Difficult Relationships

Relationships can be some of the most difficult things we have to deal with in our lives.

If you are dealing with a difficult relationships at home, in school or at work, counselling can  help you to understand your relational needs. You will learn how you express yourself and decide whether this is ideal, and if not, how you might do things differently. Together, we will explore your thought, feeling and behavioural patterns which lead to conflict. From a position of recognition and understanding, you will find ways to resolve conflict.

When we are considering our difficult relationships, we see that we are dealing with our own complex and often unacknowledged needs, along with the needs, circumstances and history of those we are in relationship with.

Bullying

Bullying is common in all societies and occurs at all ages and stages. It’s prevalence does not mean we should see it as the “norm”, something to be endured and got over. It can have severe and lasting effects, and can lead to emotional difficulties and mental health problems. It is problematic not only to the bullied but also to the bully.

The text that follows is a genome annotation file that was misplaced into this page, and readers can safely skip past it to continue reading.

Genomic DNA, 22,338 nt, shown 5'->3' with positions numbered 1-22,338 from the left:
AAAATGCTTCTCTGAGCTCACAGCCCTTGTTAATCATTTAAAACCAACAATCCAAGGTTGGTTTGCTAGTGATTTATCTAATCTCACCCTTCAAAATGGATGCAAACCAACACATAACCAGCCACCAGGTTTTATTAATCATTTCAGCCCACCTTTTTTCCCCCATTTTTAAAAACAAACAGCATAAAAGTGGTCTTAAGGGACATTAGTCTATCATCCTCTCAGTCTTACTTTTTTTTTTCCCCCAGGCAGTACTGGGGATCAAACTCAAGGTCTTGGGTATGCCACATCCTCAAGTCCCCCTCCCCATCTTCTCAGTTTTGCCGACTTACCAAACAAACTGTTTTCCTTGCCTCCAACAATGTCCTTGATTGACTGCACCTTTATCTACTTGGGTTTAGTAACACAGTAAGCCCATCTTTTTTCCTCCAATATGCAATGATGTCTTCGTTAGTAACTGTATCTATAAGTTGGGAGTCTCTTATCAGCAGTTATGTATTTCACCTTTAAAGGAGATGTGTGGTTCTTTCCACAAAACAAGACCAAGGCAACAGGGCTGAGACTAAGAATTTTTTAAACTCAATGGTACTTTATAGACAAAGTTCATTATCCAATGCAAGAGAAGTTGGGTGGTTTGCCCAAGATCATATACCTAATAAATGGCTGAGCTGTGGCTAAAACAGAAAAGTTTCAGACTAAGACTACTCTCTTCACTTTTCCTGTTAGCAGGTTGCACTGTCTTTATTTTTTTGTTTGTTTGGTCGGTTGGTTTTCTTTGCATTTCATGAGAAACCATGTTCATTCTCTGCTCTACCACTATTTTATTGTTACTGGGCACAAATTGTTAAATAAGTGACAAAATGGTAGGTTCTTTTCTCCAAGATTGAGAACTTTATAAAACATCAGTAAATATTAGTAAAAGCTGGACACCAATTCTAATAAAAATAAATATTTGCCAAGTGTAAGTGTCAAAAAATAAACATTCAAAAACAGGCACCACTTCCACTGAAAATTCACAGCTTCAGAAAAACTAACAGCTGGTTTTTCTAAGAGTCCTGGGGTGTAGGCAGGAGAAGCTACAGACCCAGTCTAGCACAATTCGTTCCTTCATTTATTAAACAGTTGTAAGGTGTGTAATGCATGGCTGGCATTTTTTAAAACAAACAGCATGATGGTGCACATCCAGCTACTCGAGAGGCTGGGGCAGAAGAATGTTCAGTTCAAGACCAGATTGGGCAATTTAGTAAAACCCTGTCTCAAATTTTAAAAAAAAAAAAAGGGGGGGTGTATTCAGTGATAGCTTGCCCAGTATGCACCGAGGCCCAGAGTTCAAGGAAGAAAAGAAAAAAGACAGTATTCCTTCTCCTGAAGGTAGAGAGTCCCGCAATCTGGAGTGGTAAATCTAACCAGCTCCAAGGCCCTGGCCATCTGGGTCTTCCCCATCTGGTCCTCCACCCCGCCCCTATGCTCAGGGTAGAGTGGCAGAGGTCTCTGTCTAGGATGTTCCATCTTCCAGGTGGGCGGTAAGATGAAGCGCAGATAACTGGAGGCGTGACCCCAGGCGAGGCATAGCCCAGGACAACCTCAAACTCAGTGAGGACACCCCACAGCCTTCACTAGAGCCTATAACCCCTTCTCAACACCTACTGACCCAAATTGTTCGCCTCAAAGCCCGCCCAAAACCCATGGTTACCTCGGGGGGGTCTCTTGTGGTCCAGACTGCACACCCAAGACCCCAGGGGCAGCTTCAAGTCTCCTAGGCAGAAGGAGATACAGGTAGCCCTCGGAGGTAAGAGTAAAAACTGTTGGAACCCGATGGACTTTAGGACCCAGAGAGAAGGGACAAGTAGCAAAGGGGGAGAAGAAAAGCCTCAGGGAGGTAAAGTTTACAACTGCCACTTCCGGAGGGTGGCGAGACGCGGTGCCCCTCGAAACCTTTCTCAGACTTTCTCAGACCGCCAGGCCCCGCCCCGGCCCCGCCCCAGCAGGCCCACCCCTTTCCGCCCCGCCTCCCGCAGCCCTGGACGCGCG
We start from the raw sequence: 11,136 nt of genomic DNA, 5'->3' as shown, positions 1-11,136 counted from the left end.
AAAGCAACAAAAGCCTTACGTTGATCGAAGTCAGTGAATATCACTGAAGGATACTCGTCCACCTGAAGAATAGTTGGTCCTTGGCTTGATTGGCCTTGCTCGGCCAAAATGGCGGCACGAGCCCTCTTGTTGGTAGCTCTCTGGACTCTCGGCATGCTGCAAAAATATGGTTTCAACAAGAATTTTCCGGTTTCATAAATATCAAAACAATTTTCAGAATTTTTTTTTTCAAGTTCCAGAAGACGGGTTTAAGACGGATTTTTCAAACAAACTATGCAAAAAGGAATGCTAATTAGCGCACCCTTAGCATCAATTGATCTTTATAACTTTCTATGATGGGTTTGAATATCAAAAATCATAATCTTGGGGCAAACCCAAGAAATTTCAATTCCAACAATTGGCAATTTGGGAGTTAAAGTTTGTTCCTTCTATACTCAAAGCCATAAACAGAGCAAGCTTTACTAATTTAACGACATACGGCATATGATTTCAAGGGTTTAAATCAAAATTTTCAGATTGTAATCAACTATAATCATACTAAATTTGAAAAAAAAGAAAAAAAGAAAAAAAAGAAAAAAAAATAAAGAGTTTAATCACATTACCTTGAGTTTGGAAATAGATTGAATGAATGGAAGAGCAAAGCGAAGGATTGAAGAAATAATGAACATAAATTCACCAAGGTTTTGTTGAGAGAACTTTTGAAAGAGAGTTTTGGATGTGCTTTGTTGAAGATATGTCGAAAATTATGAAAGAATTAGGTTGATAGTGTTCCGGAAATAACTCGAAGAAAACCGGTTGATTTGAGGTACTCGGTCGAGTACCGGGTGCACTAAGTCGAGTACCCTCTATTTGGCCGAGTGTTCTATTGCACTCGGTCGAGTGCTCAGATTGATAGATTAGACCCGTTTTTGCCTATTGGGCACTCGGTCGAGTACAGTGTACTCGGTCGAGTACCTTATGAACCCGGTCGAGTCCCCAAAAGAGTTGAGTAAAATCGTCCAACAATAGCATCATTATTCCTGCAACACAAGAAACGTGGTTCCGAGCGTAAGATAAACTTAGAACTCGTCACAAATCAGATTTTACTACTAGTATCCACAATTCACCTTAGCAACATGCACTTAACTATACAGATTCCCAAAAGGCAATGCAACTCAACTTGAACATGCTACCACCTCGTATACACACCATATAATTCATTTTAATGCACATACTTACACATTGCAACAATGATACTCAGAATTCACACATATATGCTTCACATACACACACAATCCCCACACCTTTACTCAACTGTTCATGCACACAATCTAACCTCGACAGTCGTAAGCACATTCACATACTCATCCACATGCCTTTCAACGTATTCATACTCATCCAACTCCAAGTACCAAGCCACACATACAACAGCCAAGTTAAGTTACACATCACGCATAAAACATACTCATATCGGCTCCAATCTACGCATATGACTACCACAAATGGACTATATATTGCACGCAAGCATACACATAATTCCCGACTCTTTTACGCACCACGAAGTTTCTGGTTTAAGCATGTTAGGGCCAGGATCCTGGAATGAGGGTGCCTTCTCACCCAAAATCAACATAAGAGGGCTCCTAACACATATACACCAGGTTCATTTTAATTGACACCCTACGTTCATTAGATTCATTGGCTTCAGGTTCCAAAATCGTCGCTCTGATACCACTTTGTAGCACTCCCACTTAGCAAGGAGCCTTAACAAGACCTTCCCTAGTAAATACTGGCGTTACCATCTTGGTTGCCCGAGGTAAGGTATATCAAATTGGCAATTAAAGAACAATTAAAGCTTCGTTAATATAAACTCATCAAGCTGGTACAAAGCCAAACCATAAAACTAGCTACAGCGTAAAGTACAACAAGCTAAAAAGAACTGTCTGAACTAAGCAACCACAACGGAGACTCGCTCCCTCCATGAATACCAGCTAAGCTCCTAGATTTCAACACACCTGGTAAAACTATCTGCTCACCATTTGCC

In time gone by, the common perception was that bullying was confined to schools; now it is known to be a common feature of the workplace. Bullying may be described as displaced aggression which covers up buried fear, a sense of powerlessness, social anxiety, performance anxiety  and a broader social fear of the perceived threat.

If you have experienced or are experiencing bullying,  in school, at home, in work or elsewhere,  therapy will explore what’s going on and help you find better and more effective ways of coping and dealing with the situation. We will also reflect on how you interact with people so you can understand your relationships better and decide what changes you would like to make.

Bullying at Work

Work relationships can be the cause of great stress and anxiety for people. Many of us unfortunately encounter work-place bullying, intimidation and shunning.

Workplace bullying may include:

  • Unnecessary and persistent criticism of a colleague’s personal or professional abilities
  • Withholding information thereby creating extra work for an employee and deliberately affecting their performance.
  • Ignoring, isolating or excluding an individual.
  • Humiliating someone in front of colleagues.
  • Spreading rumours.
  • Placing unrealistic demands or deadlines on a member of staff.
  • Misuse of authority/power.
  • Shunning

 

 

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